The ugly American

Back when I was considerably younger, my favorite daughter (I only have one!) spent a few years in the Peace Corps. She was stationed in the southern African country of Botswana, where she taught English in a small village’s even smaller school.

Because we saw this as a-once-in-a-lifetime opportunity, we bit the proverbial bullet and purchased the necessary airfare. And, since I’d also spent about three years with the U.S. Air Force in England (several years before), we decided we’d stop there on our return trip for visits with friends.

We were living in the Boise, Idaho, area at the time, and our departure was from SeaTac. We drove non-stop to Seattle, caught a few winks and departed early the next morning. Twelve hours to London’s Heathrow Airport, and then another 12-hour, overnight trip to Harare, Zimbabwe.  Our flight landed in Harare at around 6 a.m.

As our flight from London was generally east and a whole lot of south, we approached the sun as it was rising over eastern Africa.  Anticipation, sleeplessness, whatever the reason, one of the very first things I did — or at least wanted to do — was to kiss the tarmac in Harare; like the Pope (although I was very far from being Papal). My reason for wanting to kiss the tarmac/ground was an intense feeling of being “at home.” I never had it prior and have not had it since — ‘tis a puzzlement.

After a rather circuitous trip to my daughter’s village (four of us hitchhiking with about 40 pieces of luggage), we arrived exactly one week after we’d left Nampa, Idaho. It was worth it.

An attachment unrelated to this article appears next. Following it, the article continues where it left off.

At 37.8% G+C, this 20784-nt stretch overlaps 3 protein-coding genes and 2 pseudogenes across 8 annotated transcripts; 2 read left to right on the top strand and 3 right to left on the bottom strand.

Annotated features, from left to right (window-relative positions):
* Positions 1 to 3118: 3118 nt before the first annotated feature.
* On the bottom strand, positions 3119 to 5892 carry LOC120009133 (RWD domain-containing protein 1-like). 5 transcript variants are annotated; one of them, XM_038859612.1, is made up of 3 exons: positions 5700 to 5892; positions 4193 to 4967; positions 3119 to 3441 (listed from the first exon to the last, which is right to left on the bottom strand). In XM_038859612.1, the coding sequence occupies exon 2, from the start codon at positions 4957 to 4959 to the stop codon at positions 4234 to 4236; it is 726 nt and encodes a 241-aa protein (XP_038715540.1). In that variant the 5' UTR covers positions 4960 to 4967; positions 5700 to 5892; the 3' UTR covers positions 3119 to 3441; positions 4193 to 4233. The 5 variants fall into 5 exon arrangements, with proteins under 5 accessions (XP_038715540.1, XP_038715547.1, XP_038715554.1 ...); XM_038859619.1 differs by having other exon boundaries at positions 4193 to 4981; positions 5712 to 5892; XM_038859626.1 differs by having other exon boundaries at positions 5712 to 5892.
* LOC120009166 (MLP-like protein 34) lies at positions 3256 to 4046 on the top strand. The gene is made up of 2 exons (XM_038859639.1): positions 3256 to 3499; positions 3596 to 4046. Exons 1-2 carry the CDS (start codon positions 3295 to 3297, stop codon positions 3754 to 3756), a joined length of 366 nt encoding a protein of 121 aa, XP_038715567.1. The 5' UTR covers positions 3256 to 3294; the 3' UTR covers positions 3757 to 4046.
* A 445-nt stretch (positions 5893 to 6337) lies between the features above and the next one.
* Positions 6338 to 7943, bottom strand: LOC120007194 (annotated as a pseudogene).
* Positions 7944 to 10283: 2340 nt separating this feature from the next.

My daughter was able to take some time away and had arranged a truck for a frugal safari. So after a dinner of spaghetti (the sauce was ketchup) and a bit of shut-eye, we hit the road. Well, the “road” was more or less tire tracks wending through the Kalahari Desert. We had a number of adventures and misadventures (ask me about the rogue elephant that nearly trampled our tent) along the way, but the point of this story is our visit to Victoria Falls, with a quick hike over the Zambesi River into neighboring Zambia.

I had heard the phrase, “ugly American,” and I had even witnessed ugly behavior while stationed in England. But I never thought I’d become one. Well, I did: souvenir bartering in Zambia led me to trade my T-shirt for some unforgettable, authentic, gotta-have-it, certainly not made-for-export, woodcarving. I had already traded my rain poncho for something or other (and come very close to exchanging my Rx-sunglasses) from a 10 year old, so a T-shirt to another kid seemed a good bargain. 

Picture this: over-weight, half-dressed white guy walking back across the bridge and sidling up to Zambia/Zimbabwe customs. That’s the first time I became an ugly American. I’m certain there were others, but that one stands out.

In the grand scheme of things, I am only one guy. What difference could my misbehavior really make?  How ugly can one person be? But it may also be a matter of scale. If I do something untoward, that thoughtless and selfish act may be of little import. I may be the only one who suffers the consequences. If someone important does a thoughtless act, the consequences are magnified. If I think that Americans should get the coronavirus vaccine before the rest of the world, the onus is on me. If our president says, “America first,” the onus is on US (pun intended.)

Yes, I am a Democrat, though not one who pictures Joe Biden descending from Heaven. I hope that Mr. Biden will be a good, true, decent president. Not one who has been ugly.

Mr. Biden’s presidency will be demanding; maybe we should all help.

Cris Torp is a resident of South Beach


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